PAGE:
‘The Little Movie Studio That Could’; What A24 Reveals About the Media/Hollywood Bubble

September 1st, 2018 2:30 PM

Last week, film critic Christian Toto wrote about an elitist liberal movie called First Reformed, which stared Ethan Hawke as a pastor allegedly preaching eco-terrorism. 

Toto wrote this in his DVD review:

Is [Paul] Schrader’s film a cry for eco-terrorism? An example of how faith can lead us to destruction? An attack on organized religion, the kind powered by American consumerism and ego? He’s not offering any easy answers. His thumb is still pressed down on the moral scale.

A supporting character represents the company underwriting First Reformed’s 250th anniversary gala and, not so indirectly, Toller’s spiritual life. Naturally, the screenplay cast him as a true mustache twirler, a jerk who cares more about the bottom line than another man’s shattered spirit.

Sad, but not surprising; especially since it comes from an arthouse film and television studio based in New York City and established in 2012 called A24 Films. It’s recently received glowing praise from some of the usual suspects in the liberal media, such as GQ, The New York Times (with the headline ‘The Little Movie Studio That Could”), and Vanity Fair.

Whether you can deem them an arthouse or tentpole movie company, the liberal media love to talk about A24’s content, including the pro-abortion “comedy” Obvious Child and the Oscar-winning Moonlight (making a hero out of a gay Miami drug dealer).

Most are fairly unknown to most people, but the few that broke through into the mainstream include The Spectacular Now, A Most Violent Year, Ex Machina, Amy, Room, The Witch, Lady Bird, The Disaster Artist, and Hereditary.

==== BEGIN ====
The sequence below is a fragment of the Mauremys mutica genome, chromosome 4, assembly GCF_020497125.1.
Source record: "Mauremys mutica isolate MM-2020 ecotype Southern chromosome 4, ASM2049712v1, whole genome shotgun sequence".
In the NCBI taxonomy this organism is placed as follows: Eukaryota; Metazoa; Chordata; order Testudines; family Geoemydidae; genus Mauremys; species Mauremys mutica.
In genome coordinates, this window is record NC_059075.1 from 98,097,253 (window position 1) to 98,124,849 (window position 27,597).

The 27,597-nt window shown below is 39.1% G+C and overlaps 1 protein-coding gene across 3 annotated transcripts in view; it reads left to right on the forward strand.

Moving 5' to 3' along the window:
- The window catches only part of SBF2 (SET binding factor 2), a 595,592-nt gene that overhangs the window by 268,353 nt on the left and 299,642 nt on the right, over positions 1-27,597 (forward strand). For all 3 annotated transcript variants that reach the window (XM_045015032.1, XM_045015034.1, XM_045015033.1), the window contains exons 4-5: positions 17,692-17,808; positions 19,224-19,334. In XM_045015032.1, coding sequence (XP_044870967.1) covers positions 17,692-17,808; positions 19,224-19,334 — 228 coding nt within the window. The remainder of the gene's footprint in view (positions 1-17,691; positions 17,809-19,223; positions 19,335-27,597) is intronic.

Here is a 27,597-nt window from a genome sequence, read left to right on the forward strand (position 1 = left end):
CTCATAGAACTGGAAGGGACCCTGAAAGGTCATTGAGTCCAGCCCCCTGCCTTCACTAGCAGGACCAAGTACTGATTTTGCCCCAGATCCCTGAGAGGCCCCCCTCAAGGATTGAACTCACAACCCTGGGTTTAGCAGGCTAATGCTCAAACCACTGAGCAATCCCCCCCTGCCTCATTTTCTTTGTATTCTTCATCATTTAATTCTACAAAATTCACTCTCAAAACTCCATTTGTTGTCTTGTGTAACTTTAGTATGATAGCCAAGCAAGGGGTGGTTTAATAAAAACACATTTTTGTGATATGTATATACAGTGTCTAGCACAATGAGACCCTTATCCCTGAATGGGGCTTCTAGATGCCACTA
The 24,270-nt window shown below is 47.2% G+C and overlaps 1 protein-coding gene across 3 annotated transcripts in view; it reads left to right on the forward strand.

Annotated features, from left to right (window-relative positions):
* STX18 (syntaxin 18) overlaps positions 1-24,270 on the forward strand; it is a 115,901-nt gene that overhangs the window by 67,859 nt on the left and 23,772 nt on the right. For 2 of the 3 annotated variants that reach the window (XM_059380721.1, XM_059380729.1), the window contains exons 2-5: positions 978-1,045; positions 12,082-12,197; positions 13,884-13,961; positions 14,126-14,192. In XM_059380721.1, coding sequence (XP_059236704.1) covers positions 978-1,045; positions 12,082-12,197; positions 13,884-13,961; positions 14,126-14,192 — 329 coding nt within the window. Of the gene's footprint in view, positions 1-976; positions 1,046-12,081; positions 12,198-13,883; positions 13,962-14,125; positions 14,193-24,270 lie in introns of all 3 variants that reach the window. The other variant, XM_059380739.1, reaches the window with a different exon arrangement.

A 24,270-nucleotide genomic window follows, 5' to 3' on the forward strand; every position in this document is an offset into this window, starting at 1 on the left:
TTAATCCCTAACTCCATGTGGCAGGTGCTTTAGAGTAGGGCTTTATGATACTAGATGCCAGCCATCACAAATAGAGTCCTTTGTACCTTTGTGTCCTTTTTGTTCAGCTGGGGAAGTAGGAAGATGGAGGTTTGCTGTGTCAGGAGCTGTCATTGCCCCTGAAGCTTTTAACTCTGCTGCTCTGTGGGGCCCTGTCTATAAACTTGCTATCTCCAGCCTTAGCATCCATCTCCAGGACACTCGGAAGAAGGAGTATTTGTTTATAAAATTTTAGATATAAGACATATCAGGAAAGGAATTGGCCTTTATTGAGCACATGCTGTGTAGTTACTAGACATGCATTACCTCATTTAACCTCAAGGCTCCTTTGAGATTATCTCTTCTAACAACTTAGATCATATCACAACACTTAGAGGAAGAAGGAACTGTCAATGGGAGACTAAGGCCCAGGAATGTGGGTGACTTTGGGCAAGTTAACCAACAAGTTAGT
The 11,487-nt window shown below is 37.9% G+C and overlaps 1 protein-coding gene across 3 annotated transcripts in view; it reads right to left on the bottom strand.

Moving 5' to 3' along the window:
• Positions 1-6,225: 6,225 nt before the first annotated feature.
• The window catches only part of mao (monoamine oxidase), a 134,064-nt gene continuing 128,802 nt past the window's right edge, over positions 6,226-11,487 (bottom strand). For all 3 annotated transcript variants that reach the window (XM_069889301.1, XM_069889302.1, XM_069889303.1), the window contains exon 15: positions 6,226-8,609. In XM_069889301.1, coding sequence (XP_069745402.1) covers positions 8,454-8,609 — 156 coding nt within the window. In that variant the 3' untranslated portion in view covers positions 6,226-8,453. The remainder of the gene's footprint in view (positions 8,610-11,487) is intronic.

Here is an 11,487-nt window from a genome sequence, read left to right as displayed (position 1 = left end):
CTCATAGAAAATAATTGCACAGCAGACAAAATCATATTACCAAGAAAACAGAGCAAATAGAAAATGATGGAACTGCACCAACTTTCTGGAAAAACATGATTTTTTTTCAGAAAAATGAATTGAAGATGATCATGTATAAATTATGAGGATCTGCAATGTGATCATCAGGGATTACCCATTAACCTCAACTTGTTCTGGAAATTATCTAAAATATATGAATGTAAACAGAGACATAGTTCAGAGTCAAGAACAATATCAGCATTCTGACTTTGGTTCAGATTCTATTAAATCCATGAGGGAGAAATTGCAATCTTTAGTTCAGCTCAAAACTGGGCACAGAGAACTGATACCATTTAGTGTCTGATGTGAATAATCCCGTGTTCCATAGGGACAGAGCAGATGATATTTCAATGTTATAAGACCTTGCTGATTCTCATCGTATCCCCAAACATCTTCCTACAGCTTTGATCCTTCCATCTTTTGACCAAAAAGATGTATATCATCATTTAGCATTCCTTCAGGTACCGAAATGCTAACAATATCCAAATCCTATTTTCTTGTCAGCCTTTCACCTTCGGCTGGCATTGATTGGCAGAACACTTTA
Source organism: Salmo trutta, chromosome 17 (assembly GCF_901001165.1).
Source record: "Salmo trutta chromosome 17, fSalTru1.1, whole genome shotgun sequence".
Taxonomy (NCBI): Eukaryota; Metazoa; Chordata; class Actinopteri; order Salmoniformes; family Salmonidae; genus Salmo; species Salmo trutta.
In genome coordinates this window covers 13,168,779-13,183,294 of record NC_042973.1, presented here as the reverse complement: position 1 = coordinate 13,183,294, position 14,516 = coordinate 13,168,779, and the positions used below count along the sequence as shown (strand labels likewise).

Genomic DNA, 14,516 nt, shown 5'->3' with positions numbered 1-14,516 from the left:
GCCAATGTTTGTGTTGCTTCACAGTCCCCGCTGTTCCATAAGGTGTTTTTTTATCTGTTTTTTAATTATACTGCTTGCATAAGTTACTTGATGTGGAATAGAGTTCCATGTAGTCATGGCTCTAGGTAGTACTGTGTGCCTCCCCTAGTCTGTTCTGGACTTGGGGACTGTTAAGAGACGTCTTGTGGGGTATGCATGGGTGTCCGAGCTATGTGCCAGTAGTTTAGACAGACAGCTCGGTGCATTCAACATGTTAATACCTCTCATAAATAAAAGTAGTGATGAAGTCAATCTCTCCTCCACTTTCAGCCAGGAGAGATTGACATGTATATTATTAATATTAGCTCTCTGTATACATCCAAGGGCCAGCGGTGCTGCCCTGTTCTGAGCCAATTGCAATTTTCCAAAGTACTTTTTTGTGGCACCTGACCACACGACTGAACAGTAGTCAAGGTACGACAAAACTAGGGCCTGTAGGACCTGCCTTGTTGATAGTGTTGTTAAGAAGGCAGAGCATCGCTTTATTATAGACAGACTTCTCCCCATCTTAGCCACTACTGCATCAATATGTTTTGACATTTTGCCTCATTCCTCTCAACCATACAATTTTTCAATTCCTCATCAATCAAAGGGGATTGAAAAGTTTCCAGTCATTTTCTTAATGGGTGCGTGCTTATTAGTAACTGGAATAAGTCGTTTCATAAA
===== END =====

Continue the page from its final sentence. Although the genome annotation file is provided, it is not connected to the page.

But amidst all the buzz, there’s a big question. What does the company’s far-left talking points, graphic violence, and softcore porn disguised as “art” say about both the entertainment industry and the press? All that can be said is that it reflects how out of touch both the news and entertainment industries are with the rest of the country.

ReelViews critic James Berardinelli described A24's Best Picture-winning film Moonlight as “universal in scope and intent.” How laughable. By and large, most of their movies lack universal appeal and thus can’t even reach the top 20 films of the year in terms of domestic or international box office revenue.

Who wants to see movies about young women robbing a restaurant for college tuition money or coming-of-age stories painting a sympathetic picture of drug dealers? Probably not a ton of people.

It should come as a surprise to no one that A24 has a very open liberal agenda. Last year, they did a satirical trailer called BREITBART (a cheap shot at the conservative news website of the same name), which painted the whole Trump administration as one big horror movie.



Ominous background music and dogs shouting as Charlie Spiering spoke with Sean Spicer? What the heck was that?

At this rate, the folks at A24 have become this generation’s equivalent to Miramax Films or the now-defunct Weinstein Company, two studios that made movies that largely no one but the liberal media enjoyed.

As for the rest of the country, at least we have fictional and real-life heroes plus the usual family fare (both animated and live action). Movies are meant to be an escape from real life, because we already have enough reflections of how ugly the real world is already.